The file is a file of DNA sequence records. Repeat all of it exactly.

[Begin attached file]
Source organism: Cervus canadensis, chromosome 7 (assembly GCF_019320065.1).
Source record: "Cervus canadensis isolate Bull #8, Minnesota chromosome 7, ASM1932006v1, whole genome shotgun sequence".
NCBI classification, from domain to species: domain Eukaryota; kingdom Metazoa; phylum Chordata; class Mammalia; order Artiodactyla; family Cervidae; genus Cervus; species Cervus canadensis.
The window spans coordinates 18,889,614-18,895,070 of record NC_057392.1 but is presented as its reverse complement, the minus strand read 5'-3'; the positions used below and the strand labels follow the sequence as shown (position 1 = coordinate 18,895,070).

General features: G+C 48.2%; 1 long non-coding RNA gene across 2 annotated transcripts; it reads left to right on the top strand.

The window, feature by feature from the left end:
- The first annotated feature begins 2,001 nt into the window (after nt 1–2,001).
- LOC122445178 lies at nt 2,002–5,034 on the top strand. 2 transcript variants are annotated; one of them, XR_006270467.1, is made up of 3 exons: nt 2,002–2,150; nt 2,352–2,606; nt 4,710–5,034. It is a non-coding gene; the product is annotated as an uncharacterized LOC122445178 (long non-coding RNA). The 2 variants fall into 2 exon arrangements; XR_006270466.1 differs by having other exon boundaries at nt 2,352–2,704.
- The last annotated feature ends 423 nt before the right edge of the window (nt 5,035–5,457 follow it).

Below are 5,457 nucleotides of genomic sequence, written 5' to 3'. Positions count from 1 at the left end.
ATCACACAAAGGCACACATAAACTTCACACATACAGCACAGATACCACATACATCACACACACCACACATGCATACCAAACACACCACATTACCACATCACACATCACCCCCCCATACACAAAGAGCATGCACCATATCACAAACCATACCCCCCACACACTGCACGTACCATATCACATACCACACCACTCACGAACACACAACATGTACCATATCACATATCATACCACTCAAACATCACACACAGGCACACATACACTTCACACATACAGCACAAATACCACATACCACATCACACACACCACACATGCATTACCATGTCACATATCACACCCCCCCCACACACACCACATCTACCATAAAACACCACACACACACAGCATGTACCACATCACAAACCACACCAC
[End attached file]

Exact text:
Source organism: Cervus canadensis, chromosome 7 (assembly GCF_019320065.1).
Source record: "Cervus canadensis isolate Bull #8, Minnesota chromosome 7, ASM1932006v1, whole genome shotgun sequence".
NCBI classification, from domain to species: domain Eukaryota; kingdom Metazoa; phylum Chordata; class Mammalia; order Artiodactyla; family Cervidae; genus Cervus; species Cervus canadensis.
The window spans coordinates 18,889,614-18,895,070 of record NC_057392.1 but is presented as its reverse complement, the minus strand read 5'-3'; the positions used below and the strand labels follow the sequence as shown (position 1 = coordinate 18,895,070).

General features: G+C 48.2%; 1 long non-coding RNA gene across 2 annotated transcripts; it reads left to right on the top strand.

The window, feature by feature from the left end:
- The first annotated feature begins 2,001 nt into the window (after nt 1–2,001).
- LOC122445178 lies at nt 2,002–5,034 on the top strand. 2 transcript variants are annotated; one of them, XR_006270467.1, is made up of 3 exons: nt 2,002–2,150; nt 2,352–2,606; nt 4,710–5,034. It is a non-coding gene; the product is annotated as an uncharacterized LOC122445178 (long non-coding RNA). The 2 variants fall into 2 exon arrangements; XR_006270466.1 differs by having other exon boundaries at nt 2,352–2,704.
- The last annotated feature ends 423 nt before the right edge of the window (nt 5,035–5,457 follow it).

Below are 5,457 nucleotides of genomic sequence, written 5' to 3'. Positions count from 1 at the left end.
ATCACACAAAGGCACACATAAACTTCACACATACAGCACAGATACCACATACATCACACACACCACACATGCATACCAAACACACCACATTACCACATCACACATCACCCCCCCATACACAAAGAGCATGCACCATATCACAAACCATACCCCCCACACACTGCACGTACCATATCACATACCACACCACTCACGAACACACAACATGTACCATATCACATATCATACCACTCAAACATCACACACAGGCACACATACACTTCACACATACAGCACAAATACCACATACCACATCACACACACCACACATGCATTACCATGTCACATATCACACCCCCCCCACACACACCACATCTACCATAAAACACCACACACACACAGCATGTACCACATCACAAACCACACCAC